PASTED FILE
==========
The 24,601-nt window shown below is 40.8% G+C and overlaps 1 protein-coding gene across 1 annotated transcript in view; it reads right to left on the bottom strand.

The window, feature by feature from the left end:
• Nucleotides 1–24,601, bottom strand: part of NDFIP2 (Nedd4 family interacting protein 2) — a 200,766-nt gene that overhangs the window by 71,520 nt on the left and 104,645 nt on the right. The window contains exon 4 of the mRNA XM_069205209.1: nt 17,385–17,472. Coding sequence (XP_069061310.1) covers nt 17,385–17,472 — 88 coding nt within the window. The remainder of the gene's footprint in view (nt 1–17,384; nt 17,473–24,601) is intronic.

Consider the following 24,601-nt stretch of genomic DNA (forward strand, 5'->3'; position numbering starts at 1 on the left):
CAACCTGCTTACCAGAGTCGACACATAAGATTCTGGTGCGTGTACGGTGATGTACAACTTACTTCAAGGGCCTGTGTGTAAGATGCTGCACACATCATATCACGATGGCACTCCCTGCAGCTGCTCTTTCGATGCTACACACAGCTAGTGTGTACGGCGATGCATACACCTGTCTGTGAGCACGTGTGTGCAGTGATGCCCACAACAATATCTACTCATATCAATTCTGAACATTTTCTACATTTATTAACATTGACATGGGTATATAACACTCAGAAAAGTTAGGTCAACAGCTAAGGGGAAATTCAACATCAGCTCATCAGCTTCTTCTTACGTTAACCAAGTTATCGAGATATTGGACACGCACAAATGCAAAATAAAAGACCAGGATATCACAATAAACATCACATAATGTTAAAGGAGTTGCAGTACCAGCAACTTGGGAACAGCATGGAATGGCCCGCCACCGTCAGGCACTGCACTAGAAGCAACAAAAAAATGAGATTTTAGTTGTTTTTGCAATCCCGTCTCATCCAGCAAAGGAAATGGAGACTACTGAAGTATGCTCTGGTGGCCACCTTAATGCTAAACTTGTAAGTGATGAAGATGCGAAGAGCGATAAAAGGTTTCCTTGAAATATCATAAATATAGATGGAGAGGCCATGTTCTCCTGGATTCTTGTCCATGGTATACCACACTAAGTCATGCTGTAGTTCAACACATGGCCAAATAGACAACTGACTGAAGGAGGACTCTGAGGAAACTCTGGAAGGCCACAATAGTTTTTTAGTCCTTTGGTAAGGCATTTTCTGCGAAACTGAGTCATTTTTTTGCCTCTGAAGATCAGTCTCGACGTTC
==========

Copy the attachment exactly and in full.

The 24,601-nt window shown below is 40.8% G+C and overlaps 1 protein-coding gene across 1 annotated transcript in view; it reads right to left on the bottom strand.

The window, feature by feature from the left end:
• Nucleotides 1–24,601, bottom strand: part of NDFIP2 (Nedd4 family interacting protein 2) — a 200,766-nt gene that overhangs the window by 71,520 nt on the left and 104,645 nt on the right. The window contains exon 4 of the mRNA XM_069205209.1: nt 17,385–17,472. Coding sequence (XP_069061310.1) covers nt 17,385–17,472 — 88 coding nt within the window. The remainder of the gene's footprint in view (nt 1–17,384; nt 17,473–24,601) is intronic.

Consider the following 24,601-nt stretch of genomic DNA (forward strand, 5'->3'; position numbering starts at 1 on the left):
CAACCTGCTTACCAGAGTCGACACATAAGATTCTGGTGCGTGTACGGTGATGTACAACTTACTTCAAGGGCCTGTGTGTAAGATGCTGCACACATCATATCACGATGGCACTCCCTGCAGCTGCTCTTTCGATGCTACACACAGCTAGTGTGTACGGCGATGCATACACCTGTCTGTGAGCACGTGTGTGCAGTGATGCCCACAACAATATCTACTCATATCAATTCTGAACATTTTCTACATTTATTAACATTGACATGGGTATATAACACTCAGAAAAGTTAGGTCAACAGCTAAGGGGAAATTCAACATCAGCTCATCAGCTTCTTCTTACGTTAACCAAGTTATCGAGATATTGGACACGCACAAATGCAAAATAAAAGACCAGGATATCACAATAAACATCACATAATGTTAAAGGAGTTGCAGTACCAGCAACTTGGGAACAGCATGGAATGGCCCGCCACCGTCAGGCACTGCACTAGAAGCAACAAAAAAATGAGATTTTAGTTGTTTTTGCAATCCCGTCTCATCCAGCAAAGGAAATGGAGACTACTGAAGTATGCTCTGGTGGCCACCTTAATGCTAAACTTGTAAGTGATGAAGATGCGAAGAGCGATAAAAGGTTTCCTTGAAATATCATAAATATAGATGGAGAGGCCATGTTCTCCTGGATTCTTGTCCATGGTATACCACACTAAGTCATGCTGTAGTTCAACACATGGCCAAATAGACAACTGACTGAAGGAGGACTCTGAGGAAACTCTGGAAGGCCACAATAGTTTTTTAGTCCTTTGGTAAGGCATTTTCTGCGAAACTGAGTCATTTTTTTGCCTCTGAAGATCAGTCTCGACGTTC